Mr. Temporary Deputy Speaker, Sir, most of the hon. Members who have opposed the Motion have actually opposed it out of fear or because they have misunderstood some of the issues. Mr. Munya opposed this Motion on the basis that it has failed elsewhere in the world. It seems as if the Government side had a textbook answer which was written for them. The Government should not fear implementing this Motion because they never opposed the idea. They oppose on the basis that they will be unable to manage the system. It is possible to implement this Motion. They have said it has failed in Nigeria and Ghana. However, it has succeeded in China, Malaysia and South Korea. These countries are far ahead in the world. So, I want to request the Government side not to fear implementing this Motion. I know it is possible to do so. We have said this is a desperate measure because Kenyans are desperate. The Government side has never given us any concrete solution to this problem. All the time, they have said that this will interfere with the economics of a free market. Mr. Temporary Deputy Speaker Sir, when the free market economy fails that is the time we must intervene and solve that problem. All the time, the prices have been rising. There is no day that prices have dropped. Therefore, I want to ask the Government side to soften their stand and realize that this is possible. The issue that will be there is that the pump prices will be retained at Kshs80 per litre. So, if it is more than Kshs80 somebody must check. It is the Government to deal with the suppliers of the products. I want to respond to the issue raised by Mr. Ruteere. I want to thank him for bringing this Motion. Kenyans are hungry. We are not interfering with the money for infrastructure. In fact, we want each Ministry to reduce their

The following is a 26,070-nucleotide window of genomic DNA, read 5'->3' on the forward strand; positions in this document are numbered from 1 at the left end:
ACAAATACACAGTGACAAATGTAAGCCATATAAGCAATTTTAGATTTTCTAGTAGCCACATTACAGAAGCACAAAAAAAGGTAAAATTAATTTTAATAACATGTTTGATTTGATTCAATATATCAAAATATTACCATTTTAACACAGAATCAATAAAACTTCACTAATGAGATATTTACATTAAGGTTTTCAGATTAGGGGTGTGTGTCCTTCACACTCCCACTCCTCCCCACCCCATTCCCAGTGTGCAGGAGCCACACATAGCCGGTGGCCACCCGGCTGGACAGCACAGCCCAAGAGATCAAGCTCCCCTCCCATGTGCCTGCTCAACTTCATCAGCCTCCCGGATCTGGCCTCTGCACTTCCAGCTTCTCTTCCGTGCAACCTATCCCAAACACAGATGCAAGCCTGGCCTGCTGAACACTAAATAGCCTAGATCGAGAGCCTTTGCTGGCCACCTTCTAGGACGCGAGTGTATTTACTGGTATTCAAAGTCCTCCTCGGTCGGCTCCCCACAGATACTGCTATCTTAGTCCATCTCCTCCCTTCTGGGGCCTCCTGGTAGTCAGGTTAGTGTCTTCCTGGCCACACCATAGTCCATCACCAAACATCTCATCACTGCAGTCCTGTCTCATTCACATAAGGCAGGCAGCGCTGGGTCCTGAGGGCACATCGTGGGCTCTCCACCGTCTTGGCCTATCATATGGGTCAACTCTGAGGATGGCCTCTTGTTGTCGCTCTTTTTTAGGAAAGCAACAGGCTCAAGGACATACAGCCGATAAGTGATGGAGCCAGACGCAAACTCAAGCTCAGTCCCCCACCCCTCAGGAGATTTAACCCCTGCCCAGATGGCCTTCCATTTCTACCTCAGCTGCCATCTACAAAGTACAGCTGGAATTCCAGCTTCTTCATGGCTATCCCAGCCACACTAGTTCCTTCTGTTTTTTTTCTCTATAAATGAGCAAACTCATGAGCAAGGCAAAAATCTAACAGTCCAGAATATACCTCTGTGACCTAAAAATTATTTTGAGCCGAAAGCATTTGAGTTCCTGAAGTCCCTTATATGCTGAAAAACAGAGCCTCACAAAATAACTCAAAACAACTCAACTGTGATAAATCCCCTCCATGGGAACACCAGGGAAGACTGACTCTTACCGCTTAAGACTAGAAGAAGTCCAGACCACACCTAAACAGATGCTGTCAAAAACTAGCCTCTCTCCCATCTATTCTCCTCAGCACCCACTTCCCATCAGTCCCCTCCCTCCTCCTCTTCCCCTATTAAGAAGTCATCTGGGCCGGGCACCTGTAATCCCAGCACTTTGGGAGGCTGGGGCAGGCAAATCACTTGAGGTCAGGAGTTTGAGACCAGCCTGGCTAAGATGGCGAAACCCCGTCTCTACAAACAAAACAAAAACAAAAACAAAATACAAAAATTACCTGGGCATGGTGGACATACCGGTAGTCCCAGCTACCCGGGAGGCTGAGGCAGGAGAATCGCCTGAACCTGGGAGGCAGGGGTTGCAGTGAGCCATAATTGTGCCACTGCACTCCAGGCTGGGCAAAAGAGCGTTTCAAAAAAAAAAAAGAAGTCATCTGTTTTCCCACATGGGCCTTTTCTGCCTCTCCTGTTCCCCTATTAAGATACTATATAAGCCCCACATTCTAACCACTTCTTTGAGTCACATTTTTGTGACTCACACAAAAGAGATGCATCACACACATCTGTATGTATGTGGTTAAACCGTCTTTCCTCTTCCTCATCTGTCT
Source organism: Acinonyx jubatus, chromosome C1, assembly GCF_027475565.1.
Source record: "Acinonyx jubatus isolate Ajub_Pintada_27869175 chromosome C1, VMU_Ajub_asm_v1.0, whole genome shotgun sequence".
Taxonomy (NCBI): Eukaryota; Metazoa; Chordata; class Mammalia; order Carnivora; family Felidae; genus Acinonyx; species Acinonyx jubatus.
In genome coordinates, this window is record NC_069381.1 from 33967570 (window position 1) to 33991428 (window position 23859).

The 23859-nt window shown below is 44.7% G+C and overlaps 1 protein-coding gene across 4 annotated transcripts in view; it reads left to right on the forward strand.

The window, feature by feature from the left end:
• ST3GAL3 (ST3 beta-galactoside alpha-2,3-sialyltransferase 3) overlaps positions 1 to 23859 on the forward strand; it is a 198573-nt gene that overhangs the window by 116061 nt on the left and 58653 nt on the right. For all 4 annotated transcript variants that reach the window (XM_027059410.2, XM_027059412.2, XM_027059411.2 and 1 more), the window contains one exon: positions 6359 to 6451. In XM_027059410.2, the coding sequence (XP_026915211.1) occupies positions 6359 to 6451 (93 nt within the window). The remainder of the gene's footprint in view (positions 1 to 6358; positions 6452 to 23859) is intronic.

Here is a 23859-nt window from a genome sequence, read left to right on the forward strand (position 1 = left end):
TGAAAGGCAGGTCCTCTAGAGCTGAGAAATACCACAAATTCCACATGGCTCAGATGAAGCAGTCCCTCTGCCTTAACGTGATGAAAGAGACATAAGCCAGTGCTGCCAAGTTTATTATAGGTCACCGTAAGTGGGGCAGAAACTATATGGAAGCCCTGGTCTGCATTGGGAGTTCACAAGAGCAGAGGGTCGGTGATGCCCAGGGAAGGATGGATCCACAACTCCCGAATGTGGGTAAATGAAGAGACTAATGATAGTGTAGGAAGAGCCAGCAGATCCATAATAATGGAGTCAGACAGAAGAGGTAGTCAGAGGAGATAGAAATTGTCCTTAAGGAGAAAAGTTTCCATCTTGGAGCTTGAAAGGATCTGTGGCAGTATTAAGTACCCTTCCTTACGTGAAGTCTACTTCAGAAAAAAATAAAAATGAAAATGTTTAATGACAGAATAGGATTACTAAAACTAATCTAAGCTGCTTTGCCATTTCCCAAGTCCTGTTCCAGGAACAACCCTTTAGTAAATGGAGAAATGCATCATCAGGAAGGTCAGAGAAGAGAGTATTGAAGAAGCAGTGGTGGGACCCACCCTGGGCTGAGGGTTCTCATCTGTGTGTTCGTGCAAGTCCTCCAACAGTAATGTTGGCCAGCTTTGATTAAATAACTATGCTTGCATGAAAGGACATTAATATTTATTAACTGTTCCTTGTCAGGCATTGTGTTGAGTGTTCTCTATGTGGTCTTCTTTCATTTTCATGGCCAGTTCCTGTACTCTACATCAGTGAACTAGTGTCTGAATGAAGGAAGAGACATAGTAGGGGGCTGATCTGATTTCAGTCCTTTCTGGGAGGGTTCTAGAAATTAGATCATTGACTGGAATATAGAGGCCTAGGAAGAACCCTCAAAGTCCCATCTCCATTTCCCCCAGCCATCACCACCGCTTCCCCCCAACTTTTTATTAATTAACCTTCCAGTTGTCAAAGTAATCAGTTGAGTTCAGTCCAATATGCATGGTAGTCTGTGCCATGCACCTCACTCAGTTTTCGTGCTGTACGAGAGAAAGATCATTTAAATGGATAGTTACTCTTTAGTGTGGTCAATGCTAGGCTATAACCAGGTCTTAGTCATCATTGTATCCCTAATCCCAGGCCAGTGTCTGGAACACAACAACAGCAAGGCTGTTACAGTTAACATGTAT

expenditure by not more than 4 per cent. This money will be enough to assist Kenyans for one year as the Government looks for a long term solution to this problem. I want to encourage those who are opposing the Motion to soften their stands knowing that we are not interfering with the infrastructure or the road sector. We are only saying let them tighten their belts a bit by 4 per cent. In any case, in the last financial year, the absorption rate of the Government was 90 per cent. This means they were returning almost more than Kshs100 billion to the Treasury for non-expenditure which should have been used to cushion Kenyans to solve this problem of fuel. With those few remarks---